A European online library that crashed on its opening day is back in operation -- this time around with a "beta" tag on its home page.
Europeana.eu launched on Nov. 20 -- and promptly froze as up to 10 million hits per hour overwhelmed its Web servers, which were designed to cope with less than a third of that.
"Europeana works well again. It went through a series of stress testing," said the European Commission's spokesperson for media, Martin Selmayr, at a news conference in Brussels on Tuesday.
Server capacity has been quadrupled and more capacity can be added if peak-hour requests exceed the Nov. 20 high of 10 million hits per hour, he said.
One other significant change is the addition of a bright orange "beta" label to the site's logo -- something that wasn't there on launch day.
Europeana isn't the only one to use the beta label to lower users' expectations of reliability. Months or even years after their launch, sites like Yahoo's Pipes or Google's Gmail bear a discreet warning that their services are in beta, a software industry term that usually indicates that a program is feature-complete but still undergoing testing to identify and eliminate the final bugs.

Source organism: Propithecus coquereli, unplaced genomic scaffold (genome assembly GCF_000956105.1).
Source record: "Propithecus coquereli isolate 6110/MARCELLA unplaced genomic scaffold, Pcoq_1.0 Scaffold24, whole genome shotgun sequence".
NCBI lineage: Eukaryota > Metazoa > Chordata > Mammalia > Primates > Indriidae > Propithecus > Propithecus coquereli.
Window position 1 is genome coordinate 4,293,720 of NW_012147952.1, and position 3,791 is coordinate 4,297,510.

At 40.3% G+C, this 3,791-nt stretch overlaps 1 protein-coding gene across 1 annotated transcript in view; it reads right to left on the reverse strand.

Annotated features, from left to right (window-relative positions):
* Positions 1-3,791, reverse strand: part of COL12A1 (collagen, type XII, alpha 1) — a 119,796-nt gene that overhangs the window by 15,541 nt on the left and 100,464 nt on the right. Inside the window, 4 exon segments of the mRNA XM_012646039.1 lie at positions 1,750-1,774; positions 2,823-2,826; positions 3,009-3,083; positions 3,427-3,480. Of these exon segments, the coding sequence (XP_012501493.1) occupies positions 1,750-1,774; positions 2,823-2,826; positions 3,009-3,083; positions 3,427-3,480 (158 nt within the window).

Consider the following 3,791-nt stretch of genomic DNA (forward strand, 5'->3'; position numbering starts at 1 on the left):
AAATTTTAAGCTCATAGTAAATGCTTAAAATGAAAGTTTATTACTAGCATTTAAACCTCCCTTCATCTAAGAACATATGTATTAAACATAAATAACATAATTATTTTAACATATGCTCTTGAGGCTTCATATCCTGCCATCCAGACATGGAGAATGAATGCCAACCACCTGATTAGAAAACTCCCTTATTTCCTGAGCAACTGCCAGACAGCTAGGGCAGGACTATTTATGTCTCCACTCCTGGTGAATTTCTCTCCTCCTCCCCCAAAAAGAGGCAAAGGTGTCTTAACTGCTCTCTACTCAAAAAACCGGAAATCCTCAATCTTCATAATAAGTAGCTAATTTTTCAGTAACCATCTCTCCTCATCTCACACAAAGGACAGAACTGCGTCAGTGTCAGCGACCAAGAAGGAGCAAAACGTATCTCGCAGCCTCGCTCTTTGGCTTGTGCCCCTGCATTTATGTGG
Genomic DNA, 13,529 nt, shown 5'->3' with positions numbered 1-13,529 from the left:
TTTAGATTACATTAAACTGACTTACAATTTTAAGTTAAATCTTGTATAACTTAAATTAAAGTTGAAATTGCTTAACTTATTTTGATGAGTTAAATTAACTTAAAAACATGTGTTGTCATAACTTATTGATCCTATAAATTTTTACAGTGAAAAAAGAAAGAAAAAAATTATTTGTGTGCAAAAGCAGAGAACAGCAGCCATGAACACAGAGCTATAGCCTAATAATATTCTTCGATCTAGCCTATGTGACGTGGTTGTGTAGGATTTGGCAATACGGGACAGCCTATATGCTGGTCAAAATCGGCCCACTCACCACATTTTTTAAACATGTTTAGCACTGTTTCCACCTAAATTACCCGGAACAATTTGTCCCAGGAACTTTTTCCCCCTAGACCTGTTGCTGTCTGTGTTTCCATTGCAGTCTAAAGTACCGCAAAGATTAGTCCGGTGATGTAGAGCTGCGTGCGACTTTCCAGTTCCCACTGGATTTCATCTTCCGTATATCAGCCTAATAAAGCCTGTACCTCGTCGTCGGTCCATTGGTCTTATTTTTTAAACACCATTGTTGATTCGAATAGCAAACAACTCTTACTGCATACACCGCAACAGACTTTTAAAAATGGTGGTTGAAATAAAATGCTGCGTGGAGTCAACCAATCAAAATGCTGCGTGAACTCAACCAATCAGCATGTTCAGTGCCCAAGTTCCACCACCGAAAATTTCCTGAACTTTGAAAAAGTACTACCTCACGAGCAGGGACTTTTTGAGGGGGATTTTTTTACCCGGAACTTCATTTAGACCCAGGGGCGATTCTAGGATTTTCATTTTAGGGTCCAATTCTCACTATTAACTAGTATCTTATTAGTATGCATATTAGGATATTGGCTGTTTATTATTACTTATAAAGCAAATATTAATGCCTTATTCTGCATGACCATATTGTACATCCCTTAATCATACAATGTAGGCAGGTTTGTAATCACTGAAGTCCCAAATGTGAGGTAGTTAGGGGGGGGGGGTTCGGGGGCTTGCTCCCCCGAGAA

To further lower visitors' expectations, Europeana's home page now warns: "Europeana is testing newly configured hardware. The site is therefore open for you to use but the user experience may not be optimal in this test phase e.g.: the number of users will be limited in peak times."
Once Europeana's webmasters are happy with the site's performance, more visitors will be drawn in with more content.
"We expect that in the course of February we will be able to add new cultural material to Europeana and make it even more interesting than it is today," Selmayr said.
The site hosts digitized versions of cultural treasures and historic documents, sound and video archives from European libraries and museums.